4. The person or persons who have lodged the petition, or other person interested in the deceased's property, may thereupon petition a Judge to declare the person the subject of the enquiry dead. If the applicant is not the Attorney General, then the Attorney General shall be served with a copy of the petition and made a party to such application and be furnished with a copy of the evidence proposed to be put before the Judge on the application.
5. A Judge may, after hearing the application in open court, declare the person who has disappeared to be dead, or if he is not satisfied that such person is dead, declare him to be absent. The Judge may, if he thinks it desirable at any time, from time to time adjourn the application for advertisements to be issued and further enquiry to be made. The Judge shall have power to rehear all or any of the witnesses heard by the magistrate and to receive any further evidence he may think desirable.
 Learned counsel for the Attorney General has also touched on section 15 of the Act;
“15. If a person has not been heard of for seven years and a Judge after an enquiry has been held be of opinion that the circumstances point to his death, he may declare the said person dead.”
 A person may be legally declared dead despite the absence of direct proof of the person's death, such as the finding of remains attributable to that person. Such a declaration is typically made when a person has been missing for an extended period of time and in the absence of any evidence that the person is still alive or after a much shorter period if the circumstances surrounding a person's disappearance overwhelmingly support the belief that the person has died.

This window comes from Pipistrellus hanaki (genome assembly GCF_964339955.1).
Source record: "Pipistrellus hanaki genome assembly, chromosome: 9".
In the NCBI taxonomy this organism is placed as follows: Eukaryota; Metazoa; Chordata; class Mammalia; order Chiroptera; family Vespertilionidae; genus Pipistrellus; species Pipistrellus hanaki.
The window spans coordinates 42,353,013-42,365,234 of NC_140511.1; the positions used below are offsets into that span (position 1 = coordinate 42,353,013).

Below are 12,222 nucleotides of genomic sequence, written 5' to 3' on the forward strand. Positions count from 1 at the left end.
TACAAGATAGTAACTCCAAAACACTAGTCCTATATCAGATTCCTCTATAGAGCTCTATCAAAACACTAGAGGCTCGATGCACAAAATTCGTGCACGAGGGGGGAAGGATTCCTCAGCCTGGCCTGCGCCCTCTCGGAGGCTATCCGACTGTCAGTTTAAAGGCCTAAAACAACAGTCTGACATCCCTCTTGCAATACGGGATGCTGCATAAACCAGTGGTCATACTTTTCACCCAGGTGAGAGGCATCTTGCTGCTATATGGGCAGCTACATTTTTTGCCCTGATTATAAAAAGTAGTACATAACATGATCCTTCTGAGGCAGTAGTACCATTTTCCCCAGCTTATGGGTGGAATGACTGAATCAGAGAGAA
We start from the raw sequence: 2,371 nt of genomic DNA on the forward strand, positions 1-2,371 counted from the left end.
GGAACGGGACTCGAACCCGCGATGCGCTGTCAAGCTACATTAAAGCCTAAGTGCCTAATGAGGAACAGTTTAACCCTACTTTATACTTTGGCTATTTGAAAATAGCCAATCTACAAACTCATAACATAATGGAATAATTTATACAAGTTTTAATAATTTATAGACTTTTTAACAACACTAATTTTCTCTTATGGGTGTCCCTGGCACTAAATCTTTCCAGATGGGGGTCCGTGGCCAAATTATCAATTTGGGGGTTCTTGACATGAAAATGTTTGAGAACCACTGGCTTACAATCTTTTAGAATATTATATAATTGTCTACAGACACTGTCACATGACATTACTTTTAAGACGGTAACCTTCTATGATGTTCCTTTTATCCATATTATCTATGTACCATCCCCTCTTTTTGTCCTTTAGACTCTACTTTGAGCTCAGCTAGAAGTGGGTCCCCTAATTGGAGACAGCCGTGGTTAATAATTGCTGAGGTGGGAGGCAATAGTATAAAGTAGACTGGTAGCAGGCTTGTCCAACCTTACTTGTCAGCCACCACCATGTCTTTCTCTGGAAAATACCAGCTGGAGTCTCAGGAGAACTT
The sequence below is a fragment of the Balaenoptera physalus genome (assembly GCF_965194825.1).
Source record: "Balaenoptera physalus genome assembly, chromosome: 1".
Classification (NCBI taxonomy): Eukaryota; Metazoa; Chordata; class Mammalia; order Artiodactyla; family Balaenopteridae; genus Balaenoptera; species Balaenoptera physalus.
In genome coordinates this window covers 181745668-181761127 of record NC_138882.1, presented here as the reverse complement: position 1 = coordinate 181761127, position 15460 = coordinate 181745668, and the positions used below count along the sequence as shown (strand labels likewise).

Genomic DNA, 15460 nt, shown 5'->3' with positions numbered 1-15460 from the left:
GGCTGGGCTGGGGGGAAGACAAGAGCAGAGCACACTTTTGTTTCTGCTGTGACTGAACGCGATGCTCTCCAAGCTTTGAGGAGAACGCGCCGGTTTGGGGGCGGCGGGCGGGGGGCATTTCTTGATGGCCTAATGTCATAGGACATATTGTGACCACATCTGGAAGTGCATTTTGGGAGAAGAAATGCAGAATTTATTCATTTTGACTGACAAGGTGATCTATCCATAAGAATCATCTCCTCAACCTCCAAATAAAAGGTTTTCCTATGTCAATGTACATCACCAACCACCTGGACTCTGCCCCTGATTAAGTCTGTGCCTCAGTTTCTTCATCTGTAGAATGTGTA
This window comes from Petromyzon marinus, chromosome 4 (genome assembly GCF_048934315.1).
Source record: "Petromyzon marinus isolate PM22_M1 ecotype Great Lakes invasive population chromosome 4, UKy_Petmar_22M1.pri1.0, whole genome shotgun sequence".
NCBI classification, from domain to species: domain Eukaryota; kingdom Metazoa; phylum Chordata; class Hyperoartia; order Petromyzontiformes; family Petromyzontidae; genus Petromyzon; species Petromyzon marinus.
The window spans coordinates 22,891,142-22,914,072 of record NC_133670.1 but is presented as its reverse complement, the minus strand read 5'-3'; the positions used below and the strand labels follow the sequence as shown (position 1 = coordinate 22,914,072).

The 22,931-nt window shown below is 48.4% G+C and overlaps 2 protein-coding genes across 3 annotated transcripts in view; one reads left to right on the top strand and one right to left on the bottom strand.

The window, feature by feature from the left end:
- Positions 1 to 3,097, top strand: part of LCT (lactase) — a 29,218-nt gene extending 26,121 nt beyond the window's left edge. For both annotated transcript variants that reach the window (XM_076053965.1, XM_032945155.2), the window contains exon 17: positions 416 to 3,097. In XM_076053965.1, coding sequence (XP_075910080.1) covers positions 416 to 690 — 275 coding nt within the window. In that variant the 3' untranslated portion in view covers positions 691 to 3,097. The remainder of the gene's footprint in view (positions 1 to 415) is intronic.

If there is not sufficient evidence that death has taken place, it may take longer to have a declaration of that nature, as simple absence does not necessarily prove death. In the jurisdiction of Seychelles the Presumption of Deaths Act provides for a period of 7 years absence. See section 15 above.
 The requirements for declaring an individual legally dead may vary depending on numerous details including the following:
1. The jurisdiction the individual lived in before death
2. The jurisdiction where they presumed to have died.
3 How the individual is thought to have died
4. The balance of probabilities that make it more likely than not that the individual is dead.
 After the lengthy period of 7 years, the person can still be presumed dead in the following circumstances namely
1. There has been no evidence that the person is still alive.
2. The people most likely to have heard from that person have had no contact.
3. Inquiries made of that person have had no success.
 Having given careful consideration to the evidence gathered so far and the enquiries made by the learned Magistrate and this Court, the issue of whether Mr Felix Maurel is dead has not been satisfactorily established as the evidence does not disclose that Mr Maurel was at any time in any imminent peril or immediate danger to warrant a determination that he must have died.
 Pursuant to Section 5 of the Presumption of Deaths Act, I therefore declare Mr Felix Maurel absent. In view of the fact that the Seychelles Police has to date not produced any report or detail of its investigation to the Court, I further order that the Seychelles Police acting if necessary in conjunction with the Mauritian Police conduct further investigations into the said disappearance and submit its findings to this Court for a further review of the matter.
Signed, dated and delivered at Ile du Port on 21 September 2016
Judge of the Supreme Court